Thursday, May 17, 2007

OR GOP legislative agenda: Grab yer ankles

I can't decide if the Republicans in the Oregon legislature have simply given up all pretense of shill-ness for their corporate contributors or if they're just running home to instinct. Either way, the last two days in their caucus have been a demonstration in how the GOP expects Oregonians to bend over for big business.

First came the Responsible Employer Act also known affectionately as the "Wal-Mart Bill". This piece of legislation compels the Oregon Department of Human Services to generate an annual report which ranks the 40 Oregon employers with the greatest number of workers on state public assistance.

House Bill 3252 is the bill in question. Every single House Republican voted no on this bill. Based on the inane statement given to the Eugene Register Guard by Fred Girod (R-Stayton), they're having trouble coming up with a good excuse:

Rep. Fred Girod, a Stayton Republican who called the Oregon bill "The I Hate Wal-Mart Bill," said the reports it requires would result only in the unnecessary use of public dollars to embarrass the companies on the list.

Taking Girod at his word here, its perfectly acceptable to use public funds to augment the income of hard working Oregonians who aren't paid a living wage--but we shouldn't use public funds to out companies who don't pay a living wage to Oregonians-cuz it might press them to pay people more so they can get off of public assistance.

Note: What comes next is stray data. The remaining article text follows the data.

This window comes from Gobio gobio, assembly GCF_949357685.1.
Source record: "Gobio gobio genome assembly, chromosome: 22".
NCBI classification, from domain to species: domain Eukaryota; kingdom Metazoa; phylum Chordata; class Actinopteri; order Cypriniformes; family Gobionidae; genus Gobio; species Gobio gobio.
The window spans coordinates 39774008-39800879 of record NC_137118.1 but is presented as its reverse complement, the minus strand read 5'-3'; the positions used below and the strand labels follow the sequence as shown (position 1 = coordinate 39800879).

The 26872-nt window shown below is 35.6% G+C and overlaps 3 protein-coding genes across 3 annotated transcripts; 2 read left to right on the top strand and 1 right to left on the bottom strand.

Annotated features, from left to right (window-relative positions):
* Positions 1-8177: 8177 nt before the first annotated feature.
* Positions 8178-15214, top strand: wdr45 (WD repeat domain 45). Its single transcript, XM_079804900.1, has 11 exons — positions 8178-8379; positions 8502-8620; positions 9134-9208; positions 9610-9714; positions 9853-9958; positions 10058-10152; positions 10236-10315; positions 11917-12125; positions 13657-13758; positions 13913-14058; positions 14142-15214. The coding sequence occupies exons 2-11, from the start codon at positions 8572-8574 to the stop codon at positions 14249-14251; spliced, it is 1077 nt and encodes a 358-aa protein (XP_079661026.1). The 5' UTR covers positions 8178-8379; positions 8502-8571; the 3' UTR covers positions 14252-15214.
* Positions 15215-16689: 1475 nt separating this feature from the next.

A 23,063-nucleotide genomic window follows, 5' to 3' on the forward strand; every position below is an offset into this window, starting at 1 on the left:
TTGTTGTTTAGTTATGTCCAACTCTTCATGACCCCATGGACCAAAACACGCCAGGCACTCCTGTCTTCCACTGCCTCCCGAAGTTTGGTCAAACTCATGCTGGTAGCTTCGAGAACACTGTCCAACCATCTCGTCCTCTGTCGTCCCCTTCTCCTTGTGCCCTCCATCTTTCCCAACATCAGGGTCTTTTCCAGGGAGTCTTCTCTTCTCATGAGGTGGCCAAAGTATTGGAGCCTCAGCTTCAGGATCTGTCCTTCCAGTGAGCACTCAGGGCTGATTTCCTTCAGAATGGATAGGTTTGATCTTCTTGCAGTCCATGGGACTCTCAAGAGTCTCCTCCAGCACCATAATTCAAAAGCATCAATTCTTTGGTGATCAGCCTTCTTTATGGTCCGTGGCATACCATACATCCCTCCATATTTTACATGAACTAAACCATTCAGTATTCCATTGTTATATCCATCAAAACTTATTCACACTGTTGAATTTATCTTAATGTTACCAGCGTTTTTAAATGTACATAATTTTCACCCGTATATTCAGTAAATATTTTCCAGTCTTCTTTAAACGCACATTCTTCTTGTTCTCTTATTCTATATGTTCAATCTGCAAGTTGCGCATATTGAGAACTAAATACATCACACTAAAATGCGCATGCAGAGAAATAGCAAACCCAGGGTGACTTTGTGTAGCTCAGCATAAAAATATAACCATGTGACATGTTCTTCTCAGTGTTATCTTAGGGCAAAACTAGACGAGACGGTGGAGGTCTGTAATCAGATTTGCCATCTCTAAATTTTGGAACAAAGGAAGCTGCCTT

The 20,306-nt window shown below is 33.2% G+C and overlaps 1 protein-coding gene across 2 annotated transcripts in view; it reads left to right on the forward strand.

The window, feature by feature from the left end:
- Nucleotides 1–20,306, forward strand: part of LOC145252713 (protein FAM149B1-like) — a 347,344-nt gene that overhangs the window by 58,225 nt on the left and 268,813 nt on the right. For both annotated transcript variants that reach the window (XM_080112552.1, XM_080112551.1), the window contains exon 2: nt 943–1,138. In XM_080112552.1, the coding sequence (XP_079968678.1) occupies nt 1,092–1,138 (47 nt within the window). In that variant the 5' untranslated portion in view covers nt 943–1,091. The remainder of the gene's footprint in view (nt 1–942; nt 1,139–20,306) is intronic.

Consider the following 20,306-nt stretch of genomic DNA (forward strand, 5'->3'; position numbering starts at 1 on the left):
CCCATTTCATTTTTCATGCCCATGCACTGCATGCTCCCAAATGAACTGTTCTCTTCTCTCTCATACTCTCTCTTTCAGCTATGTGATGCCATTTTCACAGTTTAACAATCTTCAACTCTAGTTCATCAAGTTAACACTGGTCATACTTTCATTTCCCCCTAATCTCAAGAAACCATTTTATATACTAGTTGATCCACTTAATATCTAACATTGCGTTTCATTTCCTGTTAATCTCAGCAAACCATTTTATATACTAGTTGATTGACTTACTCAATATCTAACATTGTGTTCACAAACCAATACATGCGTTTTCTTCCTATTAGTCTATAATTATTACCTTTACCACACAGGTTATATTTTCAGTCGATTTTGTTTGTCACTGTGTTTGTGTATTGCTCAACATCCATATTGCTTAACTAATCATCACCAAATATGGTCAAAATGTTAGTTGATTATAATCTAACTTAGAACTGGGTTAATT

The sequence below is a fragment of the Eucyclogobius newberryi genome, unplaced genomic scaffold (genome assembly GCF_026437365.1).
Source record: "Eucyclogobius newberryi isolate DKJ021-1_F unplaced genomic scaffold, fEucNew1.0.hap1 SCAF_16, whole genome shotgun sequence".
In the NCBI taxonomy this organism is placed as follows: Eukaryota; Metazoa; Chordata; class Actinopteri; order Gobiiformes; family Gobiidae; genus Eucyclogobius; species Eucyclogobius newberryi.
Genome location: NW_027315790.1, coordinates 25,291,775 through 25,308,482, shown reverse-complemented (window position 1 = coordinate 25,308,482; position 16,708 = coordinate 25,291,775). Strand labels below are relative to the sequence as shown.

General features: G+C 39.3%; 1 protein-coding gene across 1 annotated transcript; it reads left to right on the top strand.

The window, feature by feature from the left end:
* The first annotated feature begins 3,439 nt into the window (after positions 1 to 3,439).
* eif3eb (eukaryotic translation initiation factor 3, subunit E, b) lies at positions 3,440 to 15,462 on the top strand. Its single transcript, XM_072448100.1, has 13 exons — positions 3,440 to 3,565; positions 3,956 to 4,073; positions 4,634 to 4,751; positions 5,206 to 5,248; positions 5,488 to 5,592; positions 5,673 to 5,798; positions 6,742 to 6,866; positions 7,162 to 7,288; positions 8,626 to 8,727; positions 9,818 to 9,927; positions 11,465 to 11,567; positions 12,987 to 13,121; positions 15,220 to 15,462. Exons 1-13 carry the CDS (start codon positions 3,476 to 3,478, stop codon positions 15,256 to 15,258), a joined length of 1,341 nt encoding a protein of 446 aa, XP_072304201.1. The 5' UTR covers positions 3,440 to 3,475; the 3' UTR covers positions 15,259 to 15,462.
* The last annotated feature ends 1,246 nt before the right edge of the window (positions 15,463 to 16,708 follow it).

This is the best that Stayton has to offer? Really?

The second bill this week which demonstrates the GOP corporate/instinct conundrum is Senate Bill 118, which up for a vote in the House today. The bill would keep companies from raising their prices more than 15% when the Guv declares of a state of emergency. The bill is in response to local price gouging in the Gulf Coast region after Hurricane Katrina.

Again--every House Republican voted no. And again they trot out Girod to remind us why Oregon keeps trending blue:

Republicans like Representative Fred Girod of Stayton said the idea was okay in principle, but lacked specifics.

Fred Girod: "This is way too broad and way too much power. I would not give this much power to a king, and I sure as heck am not going to give it to a Governor."

Girod doesn't want the governor to have the power to keep companies from price gouging Oregonians--even though the bill specifically allows the legislature to OVERTURN his decision?

The only reason to vote against keeping track of non-living wage employers and against price gouging is to appease corporations. It certainly has nothing to do with raising Oregon's economy or doing what's right for rank and file Oregonians.